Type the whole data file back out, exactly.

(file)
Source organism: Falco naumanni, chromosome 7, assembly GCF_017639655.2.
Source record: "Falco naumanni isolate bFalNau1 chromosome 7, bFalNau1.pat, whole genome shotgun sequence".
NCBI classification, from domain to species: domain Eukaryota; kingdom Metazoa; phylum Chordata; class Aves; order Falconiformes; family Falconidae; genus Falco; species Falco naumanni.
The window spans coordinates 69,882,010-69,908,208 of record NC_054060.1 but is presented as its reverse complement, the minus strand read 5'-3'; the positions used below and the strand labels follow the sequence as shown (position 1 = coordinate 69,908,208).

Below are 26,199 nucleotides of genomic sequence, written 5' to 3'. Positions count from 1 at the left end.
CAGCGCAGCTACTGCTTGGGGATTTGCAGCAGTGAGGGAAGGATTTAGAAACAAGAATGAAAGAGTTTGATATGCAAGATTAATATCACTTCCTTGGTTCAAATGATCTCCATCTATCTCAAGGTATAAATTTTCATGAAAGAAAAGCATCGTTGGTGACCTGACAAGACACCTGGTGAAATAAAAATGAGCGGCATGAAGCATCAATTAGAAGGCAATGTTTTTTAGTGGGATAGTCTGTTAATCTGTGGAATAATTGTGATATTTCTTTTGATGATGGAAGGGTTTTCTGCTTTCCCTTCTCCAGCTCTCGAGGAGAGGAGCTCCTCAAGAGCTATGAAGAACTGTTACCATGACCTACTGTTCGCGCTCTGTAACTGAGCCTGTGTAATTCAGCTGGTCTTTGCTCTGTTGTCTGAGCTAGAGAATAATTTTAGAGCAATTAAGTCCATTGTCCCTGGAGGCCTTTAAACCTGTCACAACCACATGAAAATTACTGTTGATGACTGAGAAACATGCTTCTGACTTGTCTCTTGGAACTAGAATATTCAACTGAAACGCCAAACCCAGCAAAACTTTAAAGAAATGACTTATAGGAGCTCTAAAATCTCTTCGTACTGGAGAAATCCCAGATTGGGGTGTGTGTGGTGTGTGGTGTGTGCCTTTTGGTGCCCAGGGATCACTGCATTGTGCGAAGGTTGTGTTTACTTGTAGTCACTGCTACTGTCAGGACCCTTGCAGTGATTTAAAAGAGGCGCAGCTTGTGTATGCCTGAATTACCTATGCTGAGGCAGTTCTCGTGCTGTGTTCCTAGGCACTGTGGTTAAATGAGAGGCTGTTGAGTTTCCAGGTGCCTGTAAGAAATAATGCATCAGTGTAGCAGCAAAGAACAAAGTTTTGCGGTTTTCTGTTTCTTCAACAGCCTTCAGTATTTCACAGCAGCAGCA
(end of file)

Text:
Source organism: Falco naumanni, chromosome 7, assembly GCF_017639655.2.
Source record: "Falco naumanni isolate bFalNau1 chromosome 7, bFalNau1.pat, whole genome shotgun sequence".
NCBI classification, from domain to species: domain Eukaryota; kingdom Metazoa; phylum Chordata; class Aves; order Falconiformes; family Falconidae; genus Falco; species Falco naumanni.
The window spans coordinates 69,882,010-69,908,208 of record NC_054060.1 but is presented as its reverse complement, the minus strand read 5'-3'; the positions used below and the strand labels follow the sequence as shown (position 1 = coordinate 69,908,208).

Below are 26,199 nucleotides of genomic sequence, written 5' to 3'. Positions count from 1 at the left end.
CAGCGCAGCTACTGCTTGGGGATTTGCAGCAGTGAGGGAAGGATTTAGAAACAAGAATGAAAGAGTTTGATATGCAAGATTAATATCACTTCCTTGGTTCAAATGATCTCCATCTATCTCAAGGTATAAATTTTCATGAAAGAAAAGCATCGTTGGTGACCTGACAAGACACCTGGTGAAATAAAAATGAGCGGCATGAAGCATCAATTAGAAGGCAATGTTTTTTAGTGGGATAGTCTGTTAATCTGTGGAATAATTGTGATATTTCTTTTGATGATGGAAGGGTTTTCTGCTTTCCCTTCTCCAGCTCTCGAGGAGAGGAGCTCCTCAAGAGCTATGAAGAACTGTTACCATGACCTACTGTTCGCGCTCTGTAACTGAGCCTGTGTAATTCAGCTGGTCTTTGCTCTGTTGTCTGAGCTAGAGAATAATTTTAGAGCAATTAAGTCCATTGTCCCTGGAGGCCTTTAAACCTGTCACAACCACATGAAAATTACTGTTGATGACTGAGAAACATGCTTCTGACTTGTCTCTTGGAACTAGAATATTCAACTGAAACGCCAAACCCAGCAAAACTTTAAAGAAATGACTTATAGGAGCTCTAAAATCTCTTCGTACTGGAGAAATCCCAGATTGGGGTGTGTGTGGTGTGTGGTGTGTGCCTTTTGGTGCCCAGGGATCACTGCATTGTGCGAAGGTTGTGTTTACTTGTAGTCACTGCTACTGTCAGGACCCTTGCAGTGATTTAAAAGAGGCGCAGCTTGTGTATGCCTGAATTACCTATGCTGAGGCAGTTCTCGTGCTGTGTTCCTAGGCACTGTGGTTAAATGAGAGGCTGTTGAGTTTCCAGGTGCCTGTAAGAAATAATGCATCAGTGTAGCAGCAAAGAACAAAGTTTTGCGGTTTTCTGTTTCTTCAACAGCCTTCAGTATTTCACAGCAGCAGCA